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The future for High Streets and retail - our discussion event this October

London's famous (Lower) Regent Street looking towards Piccadilly Circus - in May 2021 - with new planters and seating designed by BDP for the Crown Estate and Westminster City Council

Future Cities Forum is holding its 'Future of High Streets' event in Knightsbridge this October where we will be discussing the latest developments in retail - including retail parks and shopping centres - and construction of new homes to create thriving districts in Greater London and the wider UK.

We will be asking which retail districts are thriving in London and how other mixed-use developments around the country are being designed for economic and social sustainability. Future Cities Forum has featured the work of BDP at its previous forums in bringing back nature to historic shopping streets such as Regent Street, to create healthier and more attractive environments.

Kensington High Street has lost its once renowned department stores - Barkers, Derry and Toms - and like other high streets has been under pressure from online fashion and retail businesses. The Design Museum has opened nearby attracting thousands of new design-conscious visitors to the High Street, but there is concern about the number of empty shops. While the West End of London has generally bounced back from the pandemic, there is concern from Westminster City Council that some shops are still empty.

Westminster City Council has released news that small businesses are being offered the chance to take over a shop on Oxford Street, rent-free, as part of a new project launched this summer, in partnership with the New West End Company.

Called “Meanwhile On: Oxford Street”, the programme invites applications from innovative, cutting-edge and up-and-coming brands who will offer something exciting and new to one of the world's most iconic shopping streets.

The businesses selected can use this high-profile space to bring their brand’s story to life, for example through new technologies such as virtual or augmented reality, interactive exhibitions and in some cases, by bringing the production process to the customer by installing machines in store, opening visitor’s eyes to how clothes and other materials are made.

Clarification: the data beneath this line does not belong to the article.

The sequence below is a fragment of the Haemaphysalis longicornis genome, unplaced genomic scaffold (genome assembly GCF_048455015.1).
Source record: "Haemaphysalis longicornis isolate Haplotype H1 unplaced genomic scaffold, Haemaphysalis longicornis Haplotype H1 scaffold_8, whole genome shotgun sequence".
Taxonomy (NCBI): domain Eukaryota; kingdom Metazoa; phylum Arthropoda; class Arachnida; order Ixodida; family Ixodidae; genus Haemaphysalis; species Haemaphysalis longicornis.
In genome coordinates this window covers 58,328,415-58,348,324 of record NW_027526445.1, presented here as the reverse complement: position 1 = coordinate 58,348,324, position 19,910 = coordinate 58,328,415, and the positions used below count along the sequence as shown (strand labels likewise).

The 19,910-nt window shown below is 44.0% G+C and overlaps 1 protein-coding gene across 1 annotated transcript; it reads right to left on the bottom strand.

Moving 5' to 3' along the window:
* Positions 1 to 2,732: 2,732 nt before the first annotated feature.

Meanwhile On: Oxford Street will activate empty spaces previously taken up by low quality occupiers such as American candy stores. The programme forms part of Westminster City Council’s wider Fairer Economy plan to invest in high streets throughout the borough.

The campaign is aimed at businesses looking to launch their first store or physical space. Selected brands will be given a prime store location for an initial six-month period. These opportunities will be 100% rent-free for brands, with a minimum reduction of business rates of 70%. Stores will either be available for single occupancy or as a themed concept store shared between multiple brands.

Additionally, brands will benefit from store design, mentoring, management and marketing support from independent retail consultants, Someday Studios, and Westminster City Council. This represents an exciting package of support for small businesses seeking the opportunity to trade in London’s West End for the first time.

Although the Meanwhile On: Oxford Street, is a brand-new programme, it builds on pilot schemes which have shown that the model works successfully. A good example is Kitty McEntee, founder of Lab Tonica who was offered a short-term pop up by Westminster City Council in 2021, to sell hand blended botanicals, teas, balms, and aromatherapy gifts on Regent Street. This successful activation and support from the Council allowed Kitty to make important connections with other retailers on Oxford Street and Lab Tonica now has a permanent concession in Selfridges.

Kitty McEntee said: “In 2021 my brand Lab Tonica was selected to be part of a sustainable pop-up program initiated by Westminster City Council, the NWEC and The Crown Estate. As a new start up, this was an incredible experience and helped to fast-track the launch of my brand, providing a multitude of marketing and collaboration opportunities, and delivering much needed revenue for an independent start-up. The initiative breathed new life into the post-Covid high street and I'm proud to have been a part of it.”

Petit Pli makes sustainable children’s clothes that grow with young people – the brand offers a more affordable option for parents as their clothes expand seven sizes, meaning parents need to buy fewer clothes over their child’s lifetime. Petit Plit was also supported by Westminster City Council with a short-term pop up which showcased some of the machinery used in their design process. This vital support from the Council meant the brand has gone onto open their own permanent unit in London and is thriving.

Innovative and up-and-coming small businesses that can offer something unique to customers in terms of products, events, experience, or concept, are encouraged to apply. New opportunities for brands will also continue to roll out over the coming months and years, as units become available. Meanwhile On: Oxford Street is expected to support around 35 brands over three years, with the first store opening autumn 2023.

Contact FUTURE CITIES FORUM to find out more about how you can join this event.

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